Proper instrument tray setup is essential for achieving sterilization. Verification of the sterilization process assures you that your assembly process allows for the contact of the sterilant. There are many facets to building out instrument sets and achieving sterilization. The proper placement of instrumentation, utilization of containment devices, instrument accessories, and the loading of sterilizers all impact the process.
Instrument placement is crucial for sterilant contact. Sets should be designed with an even distribution of instrumentation. Multipart instruments need to be disassembled as instructed in the manufacturer's instructions for use (IFU). Ratcheted instruments need to remain unlatched. Lumen instruments need to have stopcocks and valves open if present, stylets and plugs should be removed, and the lumens should remain dry unless the manufacturer recommends moistening. Concave devices within sets need to be placed in the set so that condensation will drain from it.
There are many accessories used when preparing instrument sets. Tip protectors are used for protecting sharp instruments from damage. Foam, paper pouches, and micro trays are utilized for organizational purposes. Tray liners absorb condensation to assisted the drying of instrument trays. The IFU's of each device needs to be adhered to so as not to impede the sterilization process.
You should never be used peel pouches to secure items in a surgical tray set.
Containment devices, including sterilization wrappers, rigid containers, and peel pouches, all have limitations to their designs. First, they all have limitations of mass metal weight.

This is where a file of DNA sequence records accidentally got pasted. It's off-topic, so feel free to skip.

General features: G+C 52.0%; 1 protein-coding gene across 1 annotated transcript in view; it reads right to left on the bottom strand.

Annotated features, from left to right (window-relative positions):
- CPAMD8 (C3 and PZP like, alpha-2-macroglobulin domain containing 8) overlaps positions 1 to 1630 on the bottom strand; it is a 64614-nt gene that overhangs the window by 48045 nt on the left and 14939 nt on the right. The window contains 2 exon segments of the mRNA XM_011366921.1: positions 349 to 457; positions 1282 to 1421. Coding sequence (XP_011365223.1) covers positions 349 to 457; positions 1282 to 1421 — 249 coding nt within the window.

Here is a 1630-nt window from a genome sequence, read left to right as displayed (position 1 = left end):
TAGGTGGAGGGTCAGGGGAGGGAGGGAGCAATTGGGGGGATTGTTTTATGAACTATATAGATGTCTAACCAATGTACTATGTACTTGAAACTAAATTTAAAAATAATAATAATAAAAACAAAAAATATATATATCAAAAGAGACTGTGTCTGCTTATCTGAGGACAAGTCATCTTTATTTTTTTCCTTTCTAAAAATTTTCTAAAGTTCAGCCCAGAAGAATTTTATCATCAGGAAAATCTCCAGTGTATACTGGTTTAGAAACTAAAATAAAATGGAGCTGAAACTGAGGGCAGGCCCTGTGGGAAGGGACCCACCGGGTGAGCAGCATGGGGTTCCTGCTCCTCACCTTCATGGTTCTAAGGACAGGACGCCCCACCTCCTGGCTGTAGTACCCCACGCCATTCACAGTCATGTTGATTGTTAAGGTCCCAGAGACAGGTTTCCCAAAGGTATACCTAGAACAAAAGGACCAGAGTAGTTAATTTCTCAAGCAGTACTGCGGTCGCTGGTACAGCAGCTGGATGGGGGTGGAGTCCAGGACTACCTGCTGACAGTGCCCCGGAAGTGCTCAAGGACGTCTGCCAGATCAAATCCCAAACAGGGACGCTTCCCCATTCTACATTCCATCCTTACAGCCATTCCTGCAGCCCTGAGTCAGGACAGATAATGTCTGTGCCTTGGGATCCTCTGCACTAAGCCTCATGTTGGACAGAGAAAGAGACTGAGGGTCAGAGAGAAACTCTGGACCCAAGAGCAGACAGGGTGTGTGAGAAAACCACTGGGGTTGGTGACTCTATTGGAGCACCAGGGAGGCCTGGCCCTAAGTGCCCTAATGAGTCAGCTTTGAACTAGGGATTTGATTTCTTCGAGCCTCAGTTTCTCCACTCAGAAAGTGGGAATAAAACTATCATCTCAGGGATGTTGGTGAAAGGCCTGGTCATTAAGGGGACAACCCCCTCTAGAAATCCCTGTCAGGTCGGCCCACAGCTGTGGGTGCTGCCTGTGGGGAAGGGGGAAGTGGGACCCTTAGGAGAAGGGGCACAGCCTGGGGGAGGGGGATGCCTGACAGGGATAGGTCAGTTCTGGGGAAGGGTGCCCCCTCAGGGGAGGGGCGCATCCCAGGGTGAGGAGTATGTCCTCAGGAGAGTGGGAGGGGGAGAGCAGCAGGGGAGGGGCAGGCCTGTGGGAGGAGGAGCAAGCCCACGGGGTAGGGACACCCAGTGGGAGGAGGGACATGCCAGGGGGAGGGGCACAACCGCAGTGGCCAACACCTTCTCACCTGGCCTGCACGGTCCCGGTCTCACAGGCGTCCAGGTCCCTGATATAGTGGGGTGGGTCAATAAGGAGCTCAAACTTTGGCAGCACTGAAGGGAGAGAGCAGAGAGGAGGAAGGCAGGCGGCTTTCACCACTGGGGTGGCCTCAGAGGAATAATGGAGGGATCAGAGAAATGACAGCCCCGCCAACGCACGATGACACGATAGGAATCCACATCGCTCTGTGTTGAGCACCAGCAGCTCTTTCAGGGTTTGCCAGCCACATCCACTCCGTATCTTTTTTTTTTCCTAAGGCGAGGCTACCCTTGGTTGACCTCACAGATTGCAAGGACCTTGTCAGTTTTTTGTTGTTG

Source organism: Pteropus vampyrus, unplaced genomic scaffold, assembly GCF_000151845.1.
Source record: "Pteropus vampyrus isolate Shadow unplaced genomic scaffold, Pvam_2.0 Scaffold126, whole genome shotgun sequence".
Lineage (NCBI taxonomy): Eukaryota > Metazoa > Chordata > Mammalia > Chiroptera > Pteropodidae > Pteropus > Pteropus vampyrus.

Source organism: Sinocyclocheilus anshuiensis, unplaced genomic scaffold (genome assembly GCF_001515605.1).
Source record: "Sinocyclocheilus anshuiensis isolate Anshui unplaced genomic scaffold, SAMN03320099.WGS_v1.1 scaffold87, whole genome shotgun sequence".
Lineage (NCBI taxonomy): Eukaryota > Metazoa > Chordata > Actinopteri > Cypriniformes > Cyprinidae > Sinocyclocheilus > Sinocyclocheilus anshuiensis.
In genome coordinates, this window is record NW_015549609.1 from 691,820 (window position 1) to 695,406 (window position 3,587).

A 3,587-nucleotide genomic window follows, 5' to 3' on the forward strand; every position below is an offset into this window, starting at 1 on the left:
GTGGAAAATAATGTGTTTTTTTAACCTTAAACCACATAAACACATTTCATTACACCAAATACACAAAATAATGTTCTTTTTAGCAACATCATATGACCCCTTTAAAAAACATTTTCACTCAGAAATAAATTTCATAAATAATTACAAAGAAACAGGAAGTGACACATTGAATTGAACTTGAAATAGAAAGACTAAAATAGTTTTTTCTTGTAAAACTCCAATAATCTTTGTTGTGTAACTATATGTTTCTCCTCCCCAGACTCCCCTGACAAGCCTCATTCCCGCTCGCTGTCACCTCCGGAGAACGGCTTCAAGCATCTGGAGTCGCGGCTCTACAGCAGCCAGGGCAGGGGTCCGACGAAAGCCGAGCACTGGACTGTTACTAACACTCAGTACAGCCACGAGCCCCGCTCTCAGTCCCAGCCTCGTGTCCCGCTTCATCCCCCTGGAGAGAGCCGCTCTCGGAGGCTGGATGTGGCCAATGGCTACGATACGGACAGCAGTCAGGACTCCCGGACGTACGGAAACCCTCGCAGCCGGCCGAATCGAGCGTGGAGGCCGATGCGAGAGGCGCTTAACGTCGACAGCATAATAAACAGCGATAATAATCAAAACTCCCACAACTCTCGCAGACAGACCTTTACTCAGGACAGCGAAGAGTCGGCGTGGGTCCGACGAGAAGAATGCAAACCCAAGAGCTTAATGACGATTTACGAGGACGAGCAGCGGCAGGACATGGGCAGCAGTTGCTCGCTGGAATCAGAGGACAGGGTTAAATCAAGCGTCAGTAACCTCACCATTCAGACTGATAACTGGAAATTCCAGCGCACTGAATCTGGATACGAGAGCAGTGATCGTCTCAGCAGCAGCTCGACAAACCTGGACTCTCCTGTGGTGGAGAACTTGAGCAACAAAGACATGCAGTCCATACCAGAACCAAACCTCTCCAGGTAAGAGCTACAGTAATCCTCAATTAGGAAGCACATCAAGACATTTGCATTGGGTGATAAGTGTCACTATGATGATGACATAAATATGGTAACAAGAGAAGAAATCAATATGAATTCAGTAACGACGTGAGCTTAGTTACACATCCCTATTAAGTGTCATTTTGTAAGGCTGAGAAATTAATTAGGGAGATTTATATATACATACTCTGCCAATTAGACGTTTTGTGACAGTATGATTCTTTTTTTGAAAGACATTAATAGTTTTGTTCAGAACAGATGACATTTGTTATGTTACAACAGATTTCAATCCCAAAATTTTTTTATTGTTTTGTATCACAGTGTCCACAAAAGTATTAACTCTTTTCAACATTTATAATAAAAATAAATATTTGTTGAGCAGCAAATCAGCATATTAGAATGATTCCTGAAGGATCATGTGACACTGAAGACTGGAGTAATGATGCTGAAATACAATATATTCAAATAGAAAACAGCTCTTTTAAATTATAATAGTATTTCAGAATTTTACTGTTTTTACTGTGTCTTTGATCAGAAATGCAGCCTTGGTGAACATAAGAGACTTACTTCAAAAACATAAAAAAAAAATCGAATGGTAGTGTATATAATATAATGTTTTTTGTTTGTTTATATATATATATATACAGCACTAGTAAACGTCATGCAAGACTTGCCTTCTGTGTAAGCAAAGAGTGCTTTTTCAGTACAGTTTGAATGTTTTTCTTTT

Sterilization wrappers come in different thicknesses, limiting the weight they can support for sterilization and storage.
Rigid containers are designed in various configurations and sizes and also have mass metal weight limitations for sterilization.
Peel pouches, which may come in the largest of size variations than sterilization wrappers or rigid containers, probably have the greatest mass metal limitations. Double packing to help manage increased weights is limited to the manufacturer's instructions for use. Not all peel pouches can be double packed.
Reading the manufacturer's IFU's will help you design trays with the proper instrument load.
Instrument tray designs need to be tested to make sure proper sterilization conditions are met. The AAMI's ST79;2017 guidelines 13.9 speak to product quality assurance testing. Review the guidelines to understand better product families, process verification, and testing procedures.
After all of the preparations with set design, utilization of accessories, and containment devices, improper loading of sterilizers can ruin all your hard work. Manufacturer's sterilizer IFUs include mass metal load weight, instrument placement, and recommended sterilization parameters. Not following the instructions for your sterilizer can result in failed sterilization cycles. Improper loading can result in wet loads and air entrapment which can result in failed sterilization indicators. Improper loading of sterilizers, however, is not just relegated to the sterilizer manufacturer's IFU. It would be best if you also referred to the IFUs from the manufacturers of your containment devices.
The proper design of instrument sets aligned with packaging and sterilization processes increases the odds of terminal sterilization. Other factors, such as poor steam quality or sterilizer maintenance, can also impact the sterilization process, but that is a thought for another day.